On Nov. 11, 2022, Sam Bankman-Fried‘s collapsed crypto exchange FTX filed for Chapter 11 bankruptcy in the U.S. to restructure. At the same time, Sam Bankman-Fried resigned as CEO, bankruptcy expert John J. Ray became the new CEO. On the same day, Cyprus regulator CySEC suspended the license of FTX (EU) Ltd (formerly K-DNA Financial Services Ltd). According to the U.S. filing, this Cypriot entity is included in the U.S. Chapter 11 petition for creditor protection. An interesting legal situation.
U.S. Chapter 11 Petition Includes European Entities
In addition to the Cypriot entity, FTX Europe AG, registered in Switzerland, which was intended to be the holding company for all European FTX activities, as well as the other legal entities of the FTX Group in Germany, Switzerland or Gibraltar, are also included in the Chapter 11 filing in the U.S. How exactly this is supposed to work seems to be legally problematic.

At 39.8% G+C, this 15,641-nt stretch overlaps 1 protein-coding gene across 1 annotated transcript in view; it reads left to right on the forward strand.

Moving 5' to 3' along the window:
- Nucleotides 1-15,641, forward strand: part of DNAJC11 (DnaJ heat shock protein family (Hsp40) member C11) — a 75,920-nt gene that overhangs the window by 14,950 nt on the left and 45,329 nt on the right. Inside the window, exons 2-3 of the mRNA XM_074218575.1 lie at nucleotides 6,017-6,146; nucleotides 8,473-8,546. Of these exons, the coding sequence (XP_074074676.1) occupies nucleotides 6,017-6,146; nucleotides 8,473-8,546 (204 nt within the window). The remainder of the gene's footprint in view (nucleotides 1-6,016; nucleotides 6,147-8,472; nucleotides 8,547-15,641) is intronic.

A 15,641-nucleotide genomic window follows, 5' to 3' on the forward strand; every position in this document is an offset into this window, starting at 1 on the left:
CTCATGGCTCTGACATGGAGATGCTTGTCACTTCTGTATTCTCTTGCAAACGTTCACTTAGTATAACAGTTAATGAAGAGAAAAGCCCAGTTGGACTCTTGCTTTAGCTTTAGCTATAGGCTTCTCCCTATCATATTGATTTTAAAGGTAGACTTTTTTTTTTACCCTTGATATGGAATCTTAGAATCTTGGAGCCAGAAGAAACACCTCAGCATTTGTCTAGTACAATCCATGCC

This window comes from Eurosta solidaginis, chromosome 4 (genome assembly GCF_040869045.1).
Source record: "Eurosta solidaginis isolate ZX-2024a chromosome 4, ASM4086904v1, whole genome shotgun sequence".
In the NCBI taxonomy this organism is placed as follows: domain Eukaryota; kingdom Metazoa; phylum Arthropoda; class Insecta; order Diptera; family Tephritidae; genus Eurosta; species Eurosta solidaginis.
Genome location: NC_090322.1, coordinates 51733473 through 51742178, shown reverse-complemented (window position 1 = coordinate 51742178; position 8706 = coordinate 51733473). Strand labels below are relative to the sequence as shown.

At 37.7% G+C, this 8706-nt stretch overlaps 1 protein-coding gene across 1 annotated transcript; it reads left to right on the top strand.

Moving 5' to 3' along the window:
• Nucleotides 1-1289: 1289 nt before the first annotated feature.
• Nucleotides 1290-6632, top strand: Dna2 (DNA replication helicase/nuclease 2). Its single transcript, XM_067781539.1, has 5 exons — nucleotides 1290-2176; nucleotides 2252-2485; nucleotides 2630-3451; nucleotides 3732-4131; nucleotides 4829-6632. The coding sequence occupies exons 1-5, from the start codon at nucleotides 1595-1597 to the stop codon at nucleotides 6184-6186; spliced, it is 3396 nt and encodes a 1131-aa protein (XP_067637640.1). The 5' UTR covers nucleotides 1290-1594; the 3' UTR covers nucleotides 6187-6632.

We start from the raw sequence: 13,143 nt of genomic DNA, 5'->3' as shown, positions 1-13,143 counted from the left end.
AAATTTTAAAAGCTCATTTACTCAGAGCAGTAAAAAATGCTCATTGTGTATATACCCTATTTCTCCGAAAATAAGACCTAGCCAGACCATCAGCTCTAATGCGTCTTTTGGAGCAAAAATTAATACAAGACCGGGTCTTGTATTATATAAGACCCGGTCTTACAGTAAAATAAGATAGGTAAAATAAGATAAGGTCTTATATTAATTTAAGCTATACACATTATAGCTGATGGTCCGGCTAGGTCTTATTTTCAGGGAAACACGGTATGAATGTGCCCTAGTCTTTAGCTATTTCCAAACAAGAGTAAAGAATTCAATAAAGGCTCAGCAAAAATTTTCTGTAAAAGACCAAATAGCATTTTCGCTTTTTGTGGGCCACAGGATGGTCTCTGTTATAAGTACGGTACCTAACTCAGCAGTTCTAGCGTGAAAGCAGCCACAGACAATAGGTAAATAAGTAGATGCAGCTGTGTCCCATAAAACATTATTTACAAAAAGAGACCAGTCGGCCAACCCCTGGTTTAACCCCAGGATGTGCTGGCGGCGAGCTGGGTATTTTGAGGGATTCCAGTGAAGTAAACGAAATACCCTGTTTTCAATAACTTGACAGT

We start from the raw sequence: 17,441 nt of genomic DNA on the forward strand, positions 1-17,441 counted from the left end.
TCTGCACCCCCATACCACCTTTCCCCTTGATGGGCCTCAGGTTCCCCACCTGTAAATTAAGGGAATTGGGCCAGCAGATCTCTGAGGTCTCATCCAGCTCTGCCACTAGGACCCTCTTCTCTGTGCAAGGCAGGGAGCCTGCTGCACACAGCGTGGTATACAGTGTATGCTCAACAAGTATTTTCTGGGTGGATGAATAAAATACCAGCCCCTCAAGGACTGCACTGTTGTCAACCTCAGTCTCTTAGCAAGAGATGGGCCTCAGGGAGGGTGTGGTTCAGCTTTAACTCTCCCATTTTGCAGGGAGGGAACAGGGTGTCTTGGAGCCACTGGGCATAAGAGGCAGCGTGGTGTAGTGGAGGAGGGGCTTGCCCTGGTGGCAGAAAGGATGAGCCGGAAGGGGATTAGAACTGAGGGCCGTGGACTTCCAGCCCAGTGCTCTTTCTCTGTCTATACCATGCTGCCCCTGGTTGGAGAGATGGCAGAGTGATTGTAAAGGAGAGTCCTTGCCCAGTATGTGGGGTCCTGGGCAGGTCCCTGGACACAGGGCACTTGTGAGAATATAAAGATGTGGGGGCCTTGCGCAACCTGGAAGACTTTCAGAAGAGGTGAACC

Local Jurisdiction Counts
What is certain is that each legal entity falls under the insolvency regulations of the respective jurisdiction and cannot be determined via Chapter 11 proceedings in the U.S.. So, for example, if FTX (EU) Ltd becomes insolvent in Cyprus, then a corresponding insolvency proceeding must be filed in Cyprus. The same principle applies for the other European entities. For the creditors of FTX (EU) Ltd, the proceedings in the U.S. are therefore of little significance.
Investor Compensation Fund
As a CySEC-regulated investment firm, FTX (EU) Ltd clients of FTX Europe (https://ftx.com/eu) also fall under the protection of the Cyprus Investor Compensation Fund and are entitled to up to €20,000. This may not be much but it is better than nothing. Currently, neither CySEC nor FTX have made any announcements regarding the Investor Compensation Fund. This will probably take a while.
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